Citizens rates to rise up to 10 percent in South Florida

Article Courtesy of The Sun Sentinel

By Ron Hurtibise

Published September 22, 2016


South Florida customers of Citizens Property Insurance Corp will pay up to 10 percent more in premiums starting Feb. 1, following approval by state insurance regulators of nearly all of the company's requested rate hikes.

The state-run company which serves as the "insurer of last resort" for Floridians who cannot find insurance through any other provider blamed the increases on rising water loss claims not related to storms.

House and condo owners in all but a few sections of Broward, Palm Beach and Miami-Dade counties will see premiums on multi-peril policies increase between 8.9 percent and 10 percent in 2017.

For months, Citizens has been warning that it will have to request rate increases for the foreseeable future, regardless of whether a hurricane hits, unless new laws are created to prevent contractors from coercing policyholders into signing over benefits of their policies before repairing damage from broken pipes, failed water heaters and other in-home emergencies.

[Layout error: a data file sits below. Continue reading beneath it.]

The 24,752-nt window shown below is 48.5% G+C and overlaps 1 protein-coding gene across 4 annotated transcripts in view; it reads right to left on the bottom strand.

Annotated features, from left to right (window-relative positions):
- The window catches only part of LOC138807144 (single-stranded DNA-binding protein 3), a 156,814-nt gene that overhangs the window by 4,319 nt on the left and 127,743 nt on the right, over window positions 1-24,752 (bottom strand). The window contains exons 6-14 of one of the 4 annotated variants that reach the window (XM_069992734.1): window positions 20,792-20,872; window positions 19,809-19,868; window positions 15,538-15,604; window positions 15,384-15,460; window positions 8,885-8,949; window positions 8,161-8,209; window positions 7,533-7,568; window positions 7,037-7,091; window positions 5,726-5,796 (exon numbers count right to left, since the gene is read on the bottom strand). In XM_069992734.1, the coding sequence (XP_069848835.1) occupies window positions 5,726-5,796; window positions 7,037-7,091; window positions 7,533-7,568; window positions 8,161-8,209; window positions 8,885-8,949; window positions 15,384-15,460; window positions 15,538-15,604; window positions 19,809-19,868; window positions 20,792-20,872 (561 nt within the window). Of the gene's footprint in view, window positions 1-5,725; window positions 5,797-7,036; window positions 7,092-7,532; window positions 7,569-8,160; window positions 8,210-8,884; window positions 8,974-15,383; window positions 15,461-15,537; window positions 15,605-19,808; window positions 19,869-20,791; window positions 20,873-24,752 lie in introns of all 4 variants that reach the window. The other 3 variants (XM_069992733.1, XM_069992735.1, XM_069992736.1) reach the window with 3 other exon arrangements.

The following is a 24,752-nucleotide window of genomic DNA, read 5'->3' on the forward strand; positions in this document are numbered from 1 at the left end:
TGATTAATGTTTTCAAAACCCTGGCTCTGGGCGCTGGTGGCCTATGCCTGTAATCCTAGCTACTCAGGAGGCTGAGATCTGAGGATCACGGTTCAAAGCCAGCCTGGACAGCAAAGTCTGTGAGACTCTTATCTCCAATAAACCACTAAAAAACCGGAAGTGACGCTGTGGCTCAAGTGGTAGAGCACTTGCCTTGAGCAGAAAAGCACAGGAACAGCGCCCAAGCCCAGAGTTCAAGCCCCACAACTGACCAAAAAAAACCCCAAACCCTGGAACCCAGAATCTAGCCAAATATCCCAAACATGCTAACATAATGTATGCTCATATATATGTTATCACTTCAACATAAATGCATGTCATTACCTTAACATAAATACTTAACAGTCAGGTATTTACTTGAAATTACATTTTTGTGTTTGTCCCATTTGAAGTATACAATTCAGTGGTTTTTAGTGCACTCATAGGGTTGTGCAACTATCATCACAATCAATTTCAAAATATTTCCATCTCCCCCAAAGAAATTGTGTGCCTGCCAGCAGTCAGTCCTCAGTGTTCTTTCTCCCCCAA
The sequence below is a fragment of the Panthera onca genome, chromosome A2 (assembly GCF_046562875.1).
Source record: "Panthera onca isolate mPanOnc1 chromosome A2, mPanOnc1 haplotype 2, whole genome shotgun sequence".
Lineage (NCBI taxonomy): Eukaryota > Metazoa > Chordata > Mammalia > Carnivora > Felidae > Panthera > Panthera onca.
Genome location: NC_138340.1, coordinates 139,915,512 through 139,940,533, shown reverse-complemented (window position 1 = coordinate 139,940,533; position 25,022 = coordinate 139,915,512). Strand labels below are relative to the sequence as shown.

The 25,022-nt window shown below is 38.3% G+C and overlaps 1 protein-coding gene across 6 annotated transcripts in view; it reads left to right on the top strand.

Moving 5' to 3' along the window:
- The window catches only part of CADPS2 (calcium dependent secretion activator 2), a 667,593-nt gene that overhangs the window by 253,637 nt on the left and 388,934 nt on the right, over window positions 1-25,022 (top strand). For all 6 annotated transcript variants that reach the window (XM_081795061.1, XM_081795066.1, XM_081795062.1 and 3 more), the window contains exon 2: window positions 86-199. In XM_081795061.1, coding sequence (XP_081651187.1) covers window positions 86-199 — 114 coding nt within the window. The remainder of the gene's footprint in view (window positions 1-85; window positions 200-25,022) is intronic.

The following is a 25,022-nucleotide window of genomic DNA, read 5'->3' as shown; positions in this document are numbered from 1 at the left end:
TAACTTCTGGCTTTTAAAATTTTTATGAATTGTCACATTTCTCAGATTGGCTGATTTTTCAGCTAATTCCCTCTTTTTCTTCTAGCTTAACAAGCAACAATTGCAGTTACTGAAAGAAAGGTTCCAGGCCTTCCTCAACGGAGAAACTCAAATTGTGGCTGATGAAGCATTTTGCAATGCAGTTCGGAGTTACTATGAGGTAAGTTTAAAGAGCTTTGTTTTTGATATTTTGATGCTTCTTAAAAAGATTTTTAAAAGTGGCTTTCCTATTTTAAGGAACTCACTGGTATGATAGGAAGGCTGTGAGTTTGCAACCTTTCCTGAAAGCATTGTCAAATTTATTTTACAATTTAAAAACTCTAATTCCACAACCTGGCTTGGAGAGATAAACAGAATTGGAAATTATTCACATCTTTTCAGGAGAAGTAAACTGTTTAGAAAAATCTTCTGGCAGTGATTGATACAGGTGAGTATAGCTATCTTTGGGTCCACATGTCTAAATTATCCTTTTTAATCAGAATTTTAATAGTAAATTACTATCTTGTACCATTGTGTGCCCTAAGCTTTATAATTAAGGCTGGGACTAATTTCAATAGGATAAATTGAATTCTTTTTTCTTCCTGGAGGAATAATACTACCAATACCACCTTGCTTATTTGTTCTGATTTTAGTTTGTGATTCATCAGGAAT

Contractors use the "assignment of benefits" to submit inflated repair bills to insurers, then file suit if the insurer fails to pay the full claim, Citizens contends. Contractors and attorneys have countered that insurers use the "assignment of benefits" controversy as an excuse to save money by denying claims.

Citizens President and CEO Barry Gilway again warned about claims abuses in a statement released Friday. "The 2017 rates reflect the growing challenge of rising water loss claims and the disturbing increased costs associated with assignment of benefits. Unless the legislature takes action, our policyholders can expect these increases for years to come."

The problem originated in South Florida in recent years but has started spreading to other areas of the state, insurers say. This year, numerous insurers have cited increased water-loss claims in their requests for approval to charge higher rates.

In the order released Friday, the state Office of Insurance Regulation said it approved a 6.4 percent average statewide rate increase for multi-peril residential policies covering houses and condos, which was a half percentage point less than the 6.9 percent increase requested by Citizens. The order said regulators calculated lower projected water losses than Citizens originally projected.

All other rate increases requested by Citizens, including an average 8.2 percent increase for wind-only coverage for coastal residents and 5.7 percent increase for multi-peril coverage of mobile homes, were approved.

Citizens is only a third as large as it was in 2012, thanks to the state's effort to shrink the company by encouraging private companies to "take out" Citizens policies. But Citizens remains the tricounty region's largest insurer with 231,633 personal residential policies at the end of March.